A Safer Hospital Design Keeps Patient Safety in Mind

March 1, 2017 | Strategic Insights for Health System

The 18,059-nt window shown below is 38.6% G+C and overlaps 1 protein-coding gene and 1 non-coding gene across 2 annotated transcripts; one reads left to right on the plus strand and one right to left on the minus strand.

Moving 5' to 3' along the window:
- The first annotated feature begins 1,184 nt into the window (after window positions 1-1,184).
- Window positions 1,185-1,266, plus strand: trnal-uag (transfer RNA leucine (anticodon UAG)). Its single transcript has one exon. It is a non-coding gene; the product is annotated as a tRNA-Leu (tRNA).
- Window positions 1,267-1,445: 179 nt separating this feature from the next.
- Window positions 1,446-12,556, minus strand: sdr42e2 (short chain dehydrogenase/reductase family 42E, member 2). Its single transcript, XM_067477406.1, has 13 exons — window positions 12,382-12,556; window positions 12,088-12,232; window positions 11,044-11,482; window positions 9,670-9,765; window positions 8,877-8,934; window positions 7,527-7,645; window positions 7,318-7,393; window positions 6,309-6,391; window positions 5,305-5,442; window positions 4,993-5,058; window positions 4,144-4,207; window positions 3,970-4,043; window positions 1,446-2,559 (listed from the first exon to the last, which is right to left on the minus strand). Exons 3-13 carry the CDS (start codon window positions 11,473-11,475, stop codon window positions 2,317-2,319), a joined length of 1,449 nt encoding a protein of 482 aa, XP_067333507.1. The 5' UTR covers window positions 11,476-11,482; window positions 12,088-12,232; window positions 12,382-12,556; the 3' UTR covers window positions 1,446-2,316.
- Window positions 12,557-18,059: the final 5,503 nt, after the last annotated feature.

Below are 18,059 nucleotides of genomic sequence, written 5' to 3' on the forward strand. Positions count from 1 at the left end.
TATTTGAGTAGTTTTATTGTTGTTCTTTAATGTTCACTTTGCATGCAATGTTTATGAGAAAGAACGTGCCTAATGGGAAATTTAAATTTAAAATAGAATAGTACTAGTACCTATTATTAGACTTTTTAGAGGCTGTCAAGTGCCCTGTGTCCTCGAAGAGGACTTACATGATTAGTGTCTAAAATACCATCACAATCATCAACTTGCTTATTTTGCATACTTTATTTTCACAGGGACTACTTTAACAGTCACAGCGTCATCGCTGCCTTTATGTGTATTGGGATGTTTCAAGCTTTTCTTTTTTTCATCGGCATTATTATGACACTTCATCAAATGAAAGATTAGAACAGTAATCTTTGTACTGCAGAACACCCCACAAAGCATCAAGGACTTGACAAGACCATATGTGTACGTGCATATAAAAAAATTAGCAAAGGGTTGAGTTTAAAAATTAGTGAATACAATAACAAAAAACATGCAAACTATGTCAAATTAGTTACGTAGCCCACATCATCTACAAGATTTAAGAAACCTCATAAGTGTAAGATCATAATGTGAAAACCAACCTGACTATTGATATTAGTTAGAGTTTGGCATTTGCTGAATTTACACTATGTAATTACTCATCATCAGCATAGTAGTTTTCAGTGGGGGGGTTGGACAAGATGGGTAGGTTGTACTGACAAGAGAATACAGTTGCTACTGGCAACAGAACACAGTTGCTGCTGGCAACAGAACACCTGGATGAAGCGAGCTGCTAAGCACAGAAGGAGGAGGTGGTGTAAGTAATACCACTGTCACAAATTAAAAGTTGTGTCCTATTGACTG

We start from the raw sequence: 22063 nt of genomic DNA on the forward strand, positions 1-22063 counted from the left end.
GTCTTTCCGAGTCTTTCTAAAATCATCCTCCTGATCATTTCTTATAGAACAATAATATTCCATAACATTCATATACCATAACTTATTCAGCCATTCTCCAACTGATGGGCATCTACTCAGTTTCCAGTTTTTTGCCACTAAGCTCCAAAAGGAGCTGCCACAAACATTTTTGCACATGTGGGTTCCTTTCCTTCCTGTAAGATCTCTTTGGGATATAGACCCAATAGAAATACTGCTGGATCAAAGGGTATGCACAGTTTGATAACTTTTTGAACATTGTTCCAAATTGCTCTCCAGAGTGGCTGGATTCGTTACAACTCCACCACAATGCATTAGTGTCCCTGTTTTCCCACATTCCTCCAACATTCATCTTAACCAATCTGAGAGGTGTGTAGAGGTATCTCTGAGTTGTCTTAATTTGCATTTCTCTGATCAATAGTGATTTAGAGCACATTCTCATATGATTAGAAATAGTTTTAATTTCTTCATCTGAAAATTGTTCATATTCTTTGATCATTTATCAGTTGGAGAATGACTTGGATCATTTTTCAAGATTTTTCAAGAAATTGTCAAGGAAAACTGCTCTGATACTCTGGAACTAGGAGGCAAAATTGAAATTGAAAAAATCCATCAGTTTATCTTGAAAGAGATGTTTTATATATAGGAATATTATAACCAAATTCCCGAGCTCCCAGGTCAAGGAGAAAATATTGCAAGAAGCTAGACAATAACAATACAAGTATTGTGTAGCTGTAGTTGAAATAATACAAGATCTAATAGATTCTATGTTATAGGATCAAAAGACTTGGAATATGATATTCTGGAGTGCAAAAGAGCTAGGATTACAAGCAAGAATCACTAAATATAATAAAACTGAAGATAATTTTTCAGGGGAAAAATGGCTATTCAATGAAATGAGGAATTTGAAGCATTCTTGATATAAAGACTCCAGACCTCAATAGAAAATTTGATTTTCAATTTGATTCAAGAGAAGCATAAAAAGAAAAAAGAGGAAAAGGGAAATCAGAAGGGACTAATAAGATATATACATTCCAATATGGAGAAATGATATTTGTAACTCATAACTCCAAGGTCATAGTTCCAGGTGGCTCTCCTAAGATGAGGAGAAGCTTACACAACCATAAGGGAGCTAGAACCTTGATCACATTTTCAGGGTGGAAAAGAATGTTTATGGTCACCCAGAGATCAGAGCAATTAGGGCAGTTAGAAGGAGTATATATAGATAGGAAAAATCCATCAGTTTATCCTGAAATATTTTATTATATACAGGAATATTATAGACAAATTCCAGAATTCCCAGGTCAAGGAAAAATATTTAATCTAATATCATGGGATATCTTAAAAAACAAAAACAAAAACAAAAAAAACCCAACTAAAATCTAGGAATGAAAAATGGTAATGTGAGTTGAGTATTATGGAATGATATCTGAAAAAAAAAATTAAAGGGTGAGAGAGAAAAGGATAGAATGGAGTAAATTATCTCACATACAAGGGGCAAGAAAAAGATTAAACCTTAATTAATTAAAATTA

​Hospital design flaws are more than an inconvenience for patients; they can be deadly, according to an article by a resident physician at Massachusetts General Hospital, published on February 22, 2017, in the New York Times. One notable design flaw in hospitals, the author said, is the multi-occupancy patient room. Housing patients together could be a reason for frequency of healthcare-acquired infections, the author said. Private rooms, he noted, decrease both airborne infections and those transmitted by touching contaminated surfaces. Single-occupancy rooms may even be more cost-effective, the author said, if money is saved by transmitting fewer infections. Current hospital design also increases the risk of falls. Patient rooms often feature poorly lit areas, slippery floors, and toilets that are too high or too low, the author said. Decentralized nursing stations, situated closer to patient rooms, might reduce the risk of falls. Shared rooms also can lead to breaches of privacy.

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